Liberty Place is a skyscraper complex in Philadelphia, Pennsylvania, United States. Prior to the construction of Liberty Place, there was an agreement not to build any structure in Center City higher than the statue of William Penn on top of Philadelphia City Hall. The tradition lasted until 1984 when developer Willard G. Rouse III of Rouse & Associates announced plans to build a building complex that included two towers taller than City Hall. Despite the opposition, construction of One Liberty Place was approved, when One Liberty Place was completed, it was the tallest skyscraper in Philadelphia. Phase 2 of the project included Two Liberty Place, a hotel, a mall. Construction began 1988 after Cigna agreed to lease the entirety of the skyscraper, construction was completed in 1990, making Two Liberty Place the second-tallest building in the city. The two towers held their place as first and second tallest buildings in Philadelphia until the Comcast Center was topped off in 2007, Liberty Place was designed by architect Helmut Jahn and his firm Murphy/Jahn. The steel and blue glass skyscrapers were heavily influenced by New York Citys Chrysler Building, the major influence is the spire made of gabled angular setbacks. Two Liberty Places spire is shorter and squatter, a design influenced by the needs of tenant Cigna, in the 2000s Cigna reduced its presence in the tower, which led to the owners converting the upper floors into 122 luxury condominiums. Below the two towers is the 289 room Westin hotel and the 143,000 square feet Shops at Liberty Place, the main feature of the mall is a round atrium topped by a large glass dome. In Philadelphia, Pennsylvania, there was an agreement not to build any structure in Center City higher than the statue of William Penn on top of Philadelphia City Hall. The tradition lasted until the 1980s when developer Willard G. Rouse III of Rouse & Associates announced plans to build a building complex that included two towers taller than City Hall. Prior to any development plans, Rouse wanted to acquire real estate in Philadelphia and he eyed a block in Center City occupied by parking lots. The Oliver Tyrone Pulver Corp. also eyed the land for development, under the rules agreed upon, the highest bidder would get the option to buy the others property. Rouse won the auction in 1983 for an undisclosed amount, rumors and local lore speculate Rouse spent so much money buying the land that he had to build something that justified the expense. Opposition to the project had begun before the April 5 official announcement at a Planning Commission meeting, the meeting was attended by 300 people and a number of attendees were opposed or skeptical of the idea that the skyscrapers would be taller than City Hall. Critics feared breaking the agreement would lead to the development of more tall skyscrapers that would end up dwarfing City Hall. Critic of the plan and former Philadelphia city planner Edmund Bacon said, Once smashed, the location of City Hall was intended as the citys center from the citys founding and critics feared taller buildings would move the citys center away from City Hall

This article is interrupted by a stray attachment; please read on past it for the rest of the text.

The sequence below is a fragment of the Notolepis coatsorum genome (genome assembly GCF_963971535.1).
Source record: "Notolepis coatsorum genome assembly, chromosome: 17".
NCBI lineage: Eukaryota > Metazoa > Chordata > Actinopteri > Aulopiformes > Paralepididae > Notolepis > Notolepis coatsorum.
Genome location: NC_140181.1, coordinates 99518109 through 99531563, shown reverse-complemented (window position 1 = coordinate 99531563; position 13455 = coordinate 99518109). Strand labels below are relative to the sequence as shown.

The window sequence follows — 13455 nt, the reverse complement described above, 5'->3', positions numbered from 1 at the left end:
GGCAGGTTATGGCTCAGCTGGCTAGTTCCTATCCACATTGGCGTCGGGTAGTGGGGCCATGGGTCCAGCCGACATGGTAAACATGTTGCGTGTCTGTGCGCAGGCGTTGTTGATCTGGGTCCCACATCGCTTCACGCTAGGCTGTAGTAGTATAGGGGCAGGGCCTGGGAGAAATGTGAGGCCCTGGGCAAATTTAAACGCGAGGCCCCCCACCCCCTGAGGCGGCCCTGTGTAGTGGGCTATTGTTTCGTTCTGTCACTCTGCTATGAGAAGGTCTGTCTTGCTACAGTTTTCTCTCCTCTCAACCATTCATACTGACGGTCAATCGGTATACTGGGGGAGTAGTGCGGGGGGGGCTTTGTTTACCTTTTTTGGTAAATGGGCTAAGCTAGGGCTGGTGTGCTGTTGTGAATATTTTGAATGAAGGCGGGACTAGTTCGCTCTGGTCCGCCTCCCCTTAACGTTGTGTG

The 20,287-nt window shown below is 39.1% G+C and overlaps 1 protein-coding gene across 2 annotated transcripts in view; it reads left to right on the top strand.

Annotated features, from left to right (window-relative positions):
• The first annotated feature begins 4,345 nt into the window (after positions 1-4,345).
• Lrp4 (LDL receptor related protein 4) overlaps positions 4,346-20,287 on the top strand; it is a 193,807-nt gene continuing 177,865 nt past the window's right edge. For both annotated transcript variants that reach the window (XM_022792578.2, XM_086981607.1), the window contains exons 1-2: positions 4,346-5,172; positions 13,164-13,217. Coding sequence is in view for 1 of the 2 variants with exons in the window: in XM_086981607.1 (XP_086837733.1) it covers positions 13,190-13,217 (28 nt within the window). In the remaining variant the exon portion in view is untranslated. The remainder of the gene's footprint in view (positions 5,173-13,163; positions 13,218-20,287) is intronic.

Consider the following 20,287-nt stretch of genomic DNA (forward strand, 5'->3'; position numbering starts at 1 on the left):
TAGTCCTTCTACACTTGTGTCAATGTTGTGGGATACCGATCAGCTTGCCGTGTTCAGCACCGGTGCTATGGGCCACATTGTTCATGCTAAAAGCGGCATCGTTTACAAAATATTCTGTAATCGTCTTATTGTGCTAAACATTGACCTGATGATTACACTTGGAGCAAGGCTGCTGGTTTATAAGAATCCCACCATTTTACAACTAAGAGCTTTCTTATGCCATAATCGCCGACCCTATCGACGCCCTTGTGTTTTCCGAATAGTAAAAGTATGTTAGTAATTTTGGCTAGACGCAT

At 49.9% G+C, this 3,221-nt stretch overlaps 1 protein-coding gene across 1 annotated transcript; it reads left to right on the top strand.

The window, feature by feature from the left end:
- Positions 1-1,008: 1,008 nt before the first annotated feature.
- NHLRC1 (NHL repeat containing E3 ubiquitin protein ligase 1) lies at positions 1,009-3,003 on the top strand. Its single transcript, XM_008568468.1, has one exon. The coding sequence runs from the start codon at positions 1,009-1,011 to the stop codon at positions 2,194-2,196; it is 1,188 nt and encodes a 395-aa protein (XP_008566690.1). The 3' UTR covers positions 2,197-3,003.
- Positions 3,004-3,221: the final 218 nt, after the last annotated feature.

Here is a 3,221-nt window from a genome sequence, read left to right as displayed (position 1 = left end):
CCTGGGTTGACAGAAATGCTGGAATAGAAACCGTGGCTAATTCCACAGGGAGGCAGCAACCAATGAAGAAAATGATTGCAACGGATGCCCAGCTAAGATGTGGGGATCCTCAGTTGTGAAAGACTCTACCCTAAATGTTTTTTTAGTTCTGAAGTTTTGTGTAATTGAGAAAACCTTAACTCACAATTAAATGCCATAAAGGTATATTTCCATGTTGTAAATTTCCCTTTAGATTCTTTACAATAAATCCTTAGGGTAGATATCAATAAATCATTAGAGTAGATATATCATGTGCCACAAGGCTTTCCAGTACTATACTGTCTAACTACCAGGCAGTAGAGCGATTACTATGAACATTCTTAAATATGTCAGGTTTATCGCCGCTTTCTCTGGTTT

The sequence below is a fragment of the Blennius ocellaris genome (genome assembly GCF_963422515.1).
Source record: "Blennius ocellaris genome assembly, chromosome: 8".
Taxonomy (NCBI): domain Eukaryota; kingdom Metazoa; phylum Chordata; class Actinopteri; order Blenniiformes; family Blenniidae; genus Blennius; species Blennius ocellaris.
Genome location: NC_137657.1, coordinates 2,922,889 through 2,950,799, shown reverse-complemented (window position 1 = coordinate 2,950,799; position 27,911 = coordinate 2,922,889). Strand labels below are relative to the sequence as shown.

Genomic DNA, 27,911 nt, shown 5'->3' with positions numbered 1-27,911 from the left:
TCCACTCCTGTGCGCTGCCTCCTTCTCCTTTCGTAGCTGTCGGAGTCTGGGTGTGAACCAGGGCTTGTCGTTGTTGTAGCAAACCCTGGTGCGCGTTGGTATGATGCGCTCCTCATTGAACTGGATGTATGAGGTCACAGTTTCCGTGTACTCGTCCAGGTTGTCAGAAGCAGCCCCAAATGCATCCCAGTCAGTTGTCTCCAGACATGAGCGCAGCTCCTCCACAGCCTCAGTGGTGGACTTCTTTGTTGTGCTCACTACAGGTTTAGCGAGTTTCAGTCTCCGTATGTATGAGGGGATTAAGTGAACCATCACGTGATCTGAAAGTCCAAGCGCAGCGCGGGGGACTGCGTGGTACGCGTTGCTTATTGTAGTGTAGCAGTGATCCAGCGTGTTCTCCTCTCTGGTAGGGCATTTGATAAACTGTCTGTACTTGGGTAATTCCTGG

One and Two Liberty Place
One Liberty Place (back) looms over City Hall (front).